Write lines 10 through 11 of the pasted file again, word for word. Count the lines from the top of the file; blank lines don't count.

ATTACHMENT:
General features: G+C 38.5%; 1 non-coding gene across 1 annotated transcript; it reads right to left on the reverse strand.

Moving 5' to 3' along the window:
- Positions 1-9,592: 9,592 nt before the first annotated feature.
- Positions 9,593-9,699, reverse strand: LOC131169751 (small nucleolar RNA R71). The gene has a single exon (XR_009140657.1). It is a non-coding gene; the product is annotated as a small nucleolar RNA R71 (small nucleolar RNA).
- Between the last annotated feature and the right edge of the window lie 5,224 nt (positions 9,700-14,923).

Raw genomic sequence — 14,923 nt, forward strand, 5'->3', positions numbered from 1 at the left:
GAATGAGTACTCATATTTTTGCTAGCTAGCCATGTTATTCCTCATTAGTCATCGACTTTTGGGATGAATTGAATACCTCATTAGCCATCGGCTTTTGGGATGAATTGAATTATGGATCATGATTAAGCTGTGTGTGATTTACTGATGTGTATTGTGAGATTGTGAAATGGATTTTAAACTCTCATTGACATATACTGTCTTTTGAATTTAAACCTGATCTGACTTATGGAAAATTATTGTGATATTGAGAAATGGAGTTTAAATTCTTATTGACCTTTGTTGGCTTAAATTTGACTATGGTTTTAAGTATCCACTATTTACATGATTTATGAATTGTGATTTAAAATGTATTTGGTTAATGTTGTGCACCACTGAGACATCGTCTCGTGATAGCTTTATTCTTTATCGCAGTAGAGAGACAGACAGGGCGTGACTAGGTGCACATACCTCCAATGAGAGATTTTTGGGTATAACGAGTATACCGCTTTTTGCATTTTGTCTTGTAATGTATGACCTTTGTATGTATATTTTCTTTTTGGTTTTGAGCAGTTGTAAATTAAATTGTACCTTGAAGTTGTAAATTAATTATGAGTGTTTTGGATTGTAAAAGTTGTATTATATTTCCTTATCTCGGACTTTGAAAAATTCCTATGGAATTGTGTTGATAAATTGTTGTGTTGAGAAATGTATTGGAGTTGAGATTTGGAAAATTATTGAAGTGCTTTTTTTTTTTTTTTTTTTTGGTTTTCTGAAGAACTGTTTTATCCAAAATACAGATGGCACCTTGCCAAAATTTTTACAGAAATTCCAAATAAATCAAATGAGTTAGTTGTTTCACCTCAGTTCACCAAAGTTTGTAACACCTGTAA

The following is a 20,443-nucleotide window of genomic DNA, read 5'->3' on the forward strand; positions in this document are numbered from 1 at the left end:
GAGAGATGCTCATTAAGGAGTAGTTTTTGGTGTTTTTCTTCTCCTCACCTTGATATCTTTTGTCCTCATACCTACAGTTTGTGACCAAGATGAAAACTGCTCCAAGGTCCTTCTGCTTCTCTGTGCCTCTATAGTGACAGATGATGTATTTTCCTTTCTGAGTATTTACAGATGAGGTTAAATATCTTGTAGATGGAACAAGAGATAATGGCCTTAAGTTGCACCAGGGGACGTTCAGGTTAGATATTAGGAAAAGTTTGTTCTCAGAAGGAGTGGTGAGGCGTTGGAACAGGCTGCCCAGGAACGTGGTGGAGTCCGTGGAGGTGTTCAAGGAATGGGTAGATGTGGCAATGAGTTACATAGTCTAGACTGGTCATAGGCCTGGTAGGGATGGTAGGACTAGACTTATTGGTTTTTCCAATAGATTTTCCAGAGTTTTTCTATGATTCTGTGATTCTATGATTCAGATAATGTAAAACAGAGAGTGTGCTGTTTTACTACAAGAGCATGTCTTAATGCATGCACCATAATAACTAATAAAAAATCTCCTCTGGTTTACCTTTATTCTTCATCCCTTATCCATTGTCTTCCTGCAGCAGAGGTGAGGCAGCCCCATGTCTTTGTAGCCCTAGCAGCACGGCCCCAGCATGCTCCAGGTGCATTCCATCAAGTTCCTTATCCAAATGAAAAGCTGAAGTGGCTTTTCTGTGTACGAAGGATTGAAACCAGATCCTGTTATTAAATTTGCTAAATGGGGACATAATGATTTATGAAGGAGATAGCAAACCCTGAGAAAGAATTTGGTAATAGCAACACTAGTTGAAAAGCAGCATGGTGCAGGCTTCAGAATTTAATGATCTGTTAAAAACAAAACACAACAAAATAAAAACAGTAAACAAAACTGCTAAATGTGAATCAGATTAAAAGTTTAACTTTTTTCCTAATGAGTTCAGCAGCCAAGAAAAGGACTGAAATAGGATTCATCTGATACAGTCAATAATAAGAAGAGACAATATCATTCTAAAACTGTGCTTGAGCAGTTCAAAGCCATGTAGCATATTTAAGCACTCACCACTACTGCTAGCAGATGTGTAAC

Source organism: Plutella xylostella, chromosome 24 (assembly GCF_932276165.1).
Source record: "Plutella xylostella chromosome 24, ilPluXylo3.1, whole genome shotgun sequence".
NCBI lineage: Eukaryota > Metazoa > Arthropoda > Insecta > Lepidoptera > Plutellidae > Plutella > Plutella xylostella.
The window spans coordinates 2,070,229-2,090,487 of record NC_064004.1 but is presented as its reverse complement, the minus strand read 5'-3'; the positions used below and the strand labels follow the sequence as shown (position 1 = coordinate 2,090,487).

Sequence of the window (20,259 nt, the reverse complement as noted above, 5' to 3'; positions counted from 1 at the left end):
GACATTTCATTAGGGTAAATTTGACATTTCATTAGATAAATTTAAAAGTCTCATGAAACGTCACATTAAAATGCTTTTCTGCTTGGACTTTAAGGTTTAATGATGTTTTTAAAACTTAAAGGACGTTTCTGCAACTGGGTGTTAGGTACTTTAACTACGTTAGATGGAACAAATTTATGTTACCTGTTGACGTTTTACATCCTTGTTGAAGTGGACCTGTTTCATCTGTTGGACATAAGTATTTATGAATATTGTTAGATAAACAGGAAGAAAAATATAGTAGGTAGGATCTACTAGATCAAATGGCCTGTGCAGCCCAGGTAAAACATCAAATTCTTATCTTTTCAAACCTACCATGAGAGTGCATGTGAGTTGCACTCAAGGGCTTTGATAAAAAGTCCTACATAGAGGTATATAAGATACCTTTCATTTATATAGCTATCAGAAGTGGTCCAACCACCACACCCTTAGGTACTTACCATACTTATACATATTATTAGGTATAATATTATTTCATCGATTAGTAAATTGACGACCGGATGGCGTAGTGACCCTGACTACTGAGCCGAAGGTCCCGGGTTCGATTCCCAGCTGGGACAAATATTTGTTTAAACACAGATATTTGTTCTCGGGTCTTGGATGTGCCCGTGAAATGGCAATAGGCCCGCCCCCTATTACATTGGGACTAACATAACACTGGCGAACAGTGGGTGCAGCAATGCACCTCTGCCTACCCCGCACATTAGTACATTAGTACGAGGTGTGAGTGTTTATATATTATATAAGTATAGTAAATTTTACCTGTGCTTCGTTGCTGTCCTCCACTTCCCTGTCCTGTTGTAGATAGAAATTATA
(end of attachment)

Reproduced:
Source organism: Plutella xylostella, chromosome 24 (assembly GCF_932276165.1).
Source record: "Plutella xylostella chromosome 24, ilPluXylo3.1, whole genome shotgun sequence".